Today in Feminist History: Margaret Chase Smith is Running for President!

Today in Feminist History is our daily recap of the major milestones and minor advancements that shaped women’s history in the U.S.—from suffrage to Shirley Chisholm and beyond. These posts were written by, and are presented in homage to, our late staff historian and archivist, David Dismore.

January 27, 1964: It hasn’t happened since 1888, has never happened before in a major political party, and it almost didn’t happen today—but a woman is now making a serious, full-fledged run for the Presidency. 

Senator Margaret Chase Smith of Maine is seeking the Republican Presidential nomination this year, and one of the reasons she is running is to make it easier for other women to do the same thing in the future. When discussing her reasons for her campaign, she noted that one strong argument in favor was that: “women before me pioneered and smoothed the way for me to be the first woman to be elected to both House and Senate—and that I should give back in return that which has been given to me.”

She made the announcement to a cheering, and quite relieved, crowd at the Women’s National Press Club. Though there had been expectations for months that she might run, not even her closest friends knew for sure what she might decide. In fact, she carried two statements with her—one that said she was running, and another that said she was not—so she didn’t decide until the last possible minute.

But after listing all the reasons that people had given as to why she shouldn’t run, she delighted her audience by saying: “I have decided that I shall enter the New Hampshire Presidential Preferential Primary and the Illinois Primary.” She later said that “only time will tell” if she would run in the other 14 primaries.

Since she has little money to spend, it will be a campaign conducted without paid workers, or radio, TV and newspaper ads. But because New Hampshire is Maine’s neighbor, she is quite well known there, and as the only woman running for the Presidency, there should be plenty of free publicity in the local papers as they cover her campaign appearances. 

She was not at all impressed by some of the reasons advanced by those who thought she should not run: “There are those who make the contention that no woman should ever dare to aspire to the White House—that this is a man’s world and that it should be kept that way – and that a woman on the national ticket of a political party would be more of a handicap than a strength.”

It was also contended that: “as a woman, I would not have the physical stamina and strength to run—and that I should not take that much out of me for what might conceivably be a good cause, even if a losing cause.” 

She then noted that all of the reasons used to discourage her from running for President—her sex, long odds against winning, an alleged lack of physical stamina, lack of funds and a professional political organization, interference with her other work—were first advanced against her running for the House and Senate.

She rejected such negativism then: “I welcome the challenge and I look forward to the test.” 

The first woman to run for President was Victoria Woodhull, who ran in 1872 as the nominee of the Equal Rights Party. Belva Ann Lockwood ran in 1884 and 1888 as the National Equal Rights Party’s candidate. Even in the most recent of those three elections, women could only vote in the Territory of Wyoming, where they had won full suffrage in 1869. Women had voted in Utah Territory from 1870 until 1887, but in that year Congress revoked the right of Utah women to vote as part of a package of anti-Mormon legislation entitled the Edmunds-Tucker Act.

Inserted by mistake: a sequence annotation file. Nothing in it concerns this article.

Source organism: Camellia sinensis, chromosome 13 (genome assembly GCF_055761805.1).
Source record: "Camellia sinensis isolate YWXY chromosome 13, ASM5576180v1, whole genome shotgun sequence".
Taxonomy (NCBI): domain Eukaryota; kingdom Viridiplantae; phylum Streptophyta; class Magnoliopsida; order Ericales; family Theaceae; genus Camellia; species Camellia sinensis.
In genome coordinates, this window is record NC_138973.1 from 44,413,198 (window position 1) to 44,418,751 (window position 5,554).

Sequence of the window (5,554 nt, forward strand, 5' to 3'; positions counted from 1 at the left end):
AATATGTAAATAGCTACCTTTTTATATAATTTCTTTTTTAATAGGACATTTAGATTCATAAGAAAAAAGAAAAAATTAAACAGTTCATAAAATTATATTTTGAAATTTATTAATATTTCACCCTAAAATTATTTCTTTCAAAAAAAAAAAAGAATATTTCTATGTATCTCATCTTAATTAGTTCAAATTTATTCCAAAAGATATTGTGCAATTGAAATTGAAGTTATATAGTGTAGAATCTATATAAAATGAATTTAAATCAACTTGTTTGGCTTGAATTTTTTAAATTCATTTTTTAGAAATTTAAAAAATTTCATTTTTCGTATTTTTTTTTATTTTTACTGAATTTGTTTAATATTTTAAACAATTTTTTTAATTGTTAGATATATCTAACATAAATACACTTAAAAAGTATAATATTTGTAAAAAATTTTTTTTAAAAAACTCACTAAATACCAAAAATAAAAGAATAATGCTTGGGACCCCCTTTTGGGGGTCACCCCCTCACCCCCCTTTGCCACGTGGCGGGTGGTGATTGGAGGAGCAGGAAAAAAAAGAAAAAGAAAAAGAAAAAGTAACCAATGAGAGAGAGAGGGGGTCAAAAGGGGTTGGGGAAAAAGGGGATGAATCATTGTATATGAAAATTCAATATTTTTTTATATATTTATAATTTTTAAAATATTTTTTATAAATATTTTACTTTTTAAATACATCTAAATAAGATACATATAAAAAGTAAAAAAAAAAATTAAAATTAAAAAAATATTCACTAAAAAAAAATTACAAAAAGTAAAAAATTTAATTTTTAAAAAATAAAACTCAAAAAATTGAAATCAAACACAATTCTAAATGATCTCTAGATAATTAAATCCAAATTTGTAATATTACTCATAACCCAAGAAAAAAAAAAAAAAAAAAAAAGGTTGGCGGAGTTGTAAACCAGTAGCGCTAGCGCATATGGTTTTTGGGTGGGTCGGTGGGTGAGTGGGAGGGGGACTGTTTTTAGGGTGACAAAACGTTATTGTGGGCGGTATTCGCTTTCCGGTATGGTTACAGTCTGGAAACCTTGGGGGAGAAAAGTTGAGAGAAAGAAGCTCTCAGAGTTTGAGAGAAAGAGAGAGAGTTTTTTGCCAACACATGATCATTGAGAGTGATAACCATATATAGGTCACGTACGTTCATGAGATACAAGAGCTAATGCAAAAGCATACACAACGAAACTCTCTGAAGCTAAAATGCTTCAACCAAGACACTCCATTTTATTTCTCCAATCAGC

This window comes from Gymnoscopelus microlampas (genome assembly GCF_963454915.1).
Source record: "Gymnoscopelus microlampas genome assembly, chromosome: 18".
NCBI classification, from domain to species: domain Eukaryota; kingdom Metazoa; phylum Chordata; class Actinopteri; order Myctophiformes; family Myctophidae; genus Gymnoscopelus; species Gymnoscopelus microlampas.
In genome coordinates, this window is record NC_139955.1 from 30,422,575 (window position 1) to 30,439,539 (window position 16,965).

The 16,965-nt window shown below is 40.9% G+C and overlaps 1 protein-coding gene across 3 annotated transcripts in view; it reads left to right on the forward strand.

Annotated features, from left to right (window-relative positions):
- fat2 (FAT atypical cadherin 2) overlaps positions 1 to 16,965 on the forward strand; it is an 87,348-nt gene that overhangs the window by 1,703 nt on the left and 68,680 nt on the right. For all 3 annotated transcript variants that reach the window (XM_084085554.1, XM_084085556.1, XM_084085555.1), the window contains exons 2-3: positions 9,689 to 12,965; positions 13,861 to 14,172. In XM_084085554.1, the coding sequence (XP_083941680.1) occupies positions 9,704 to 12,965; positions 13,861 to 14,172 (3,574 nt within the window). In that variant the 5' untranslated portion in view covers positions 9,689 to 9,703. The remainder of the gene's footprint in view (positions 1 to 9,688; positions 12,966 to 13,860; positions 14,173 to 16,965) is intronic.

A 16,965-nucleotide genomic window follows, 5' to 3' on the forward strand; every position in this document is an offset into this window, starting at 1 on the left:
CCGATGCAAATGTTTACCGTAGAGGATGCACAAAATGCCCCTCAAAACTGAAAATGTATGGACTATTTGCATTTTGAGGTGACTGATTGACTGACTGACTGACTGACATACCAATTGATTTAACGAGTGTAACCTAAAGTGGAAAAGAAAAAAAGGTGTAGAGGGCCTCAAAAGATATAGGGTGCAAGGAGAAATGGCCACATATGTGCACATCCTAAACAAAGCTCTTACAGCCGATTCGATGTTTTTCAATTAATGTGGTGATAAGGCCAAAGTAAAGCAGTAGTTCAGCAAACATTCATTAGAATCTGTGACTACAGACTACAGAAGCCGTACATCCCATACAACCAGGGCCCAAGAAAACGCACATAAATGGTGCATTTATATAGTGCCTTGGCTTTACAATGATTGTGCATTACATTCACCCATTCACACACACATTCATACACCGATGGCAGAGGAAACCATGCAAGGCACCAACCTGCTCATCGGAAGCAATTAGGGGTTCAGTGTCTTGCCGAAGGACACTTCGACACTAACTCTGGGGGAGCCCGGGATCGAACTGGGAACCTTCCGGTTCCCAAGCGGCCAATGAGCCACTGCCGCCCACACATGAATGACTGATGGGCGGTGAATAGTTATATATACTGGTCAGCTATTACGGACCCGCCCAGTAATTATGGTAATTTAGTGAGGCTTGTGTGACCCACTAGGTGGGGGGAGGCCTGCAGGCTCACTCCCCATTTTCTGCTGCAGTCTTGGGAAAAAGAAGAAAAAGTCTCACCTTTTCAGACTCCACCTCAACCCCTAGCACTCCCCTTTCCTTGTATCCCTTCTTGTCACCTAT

In 1920, long-time party activist and Kentucky suffragist Laura Clay’s name was placed in nomination for President at the Democratic Convention, though it was strictly an honorary gesture. Cora Wilson Stewart, also of Kentucky, received similar nominations in 1920 and 1924, and got one vote on the first and fifteenth ballots at the 1924 Democratic Convention. 

Interestingly, the woman whose Presidential campaign has gotten the most votes so far is Gracie Allen, who ran on the “Surprise Party” ticket in 1940 as a publicity stunt for the Burns and Allen radio show. She received 42,000 actual write-in votes, ten times as many as Belva Lockwood’s highest total of 4,149 in 1884. 

Senator Smith is an experienced and respected lawmaker. She was first elected to the House in 1940 and served there until elected to the Senate in 1948, becoming the first woman to serve in both Houses of Congress. On June 1, 1950, she delivered a 15-minute “Declaration of Conscience” on the floor of the Senate in which she denounced McCarthyism, and she still maintains the same kind of independence and courage today. She’s a welcome addition to this year’s field of candidates, and her campaign should go a long way toward ending the prejudices and stereotypes that still plague women in politics even in these modern times.


David Dismore is the archivist for the Feminist Majority Foundation. His journey from would-be weather forecaster to full-time feminist began with the powerful impression made by a photo and a few paragraphs about the suffragists in his high school history textbook; years later, he had his first encounter with NOW—in which he carefully peeked in a window before opening the door to be sure men were allowed. He was eventually active in the ERA extension campaign of 1978, embarked on a cross-country bikeathon for it in 1982 and even worked for pioneers Toni Carabillo and Judith Meuli.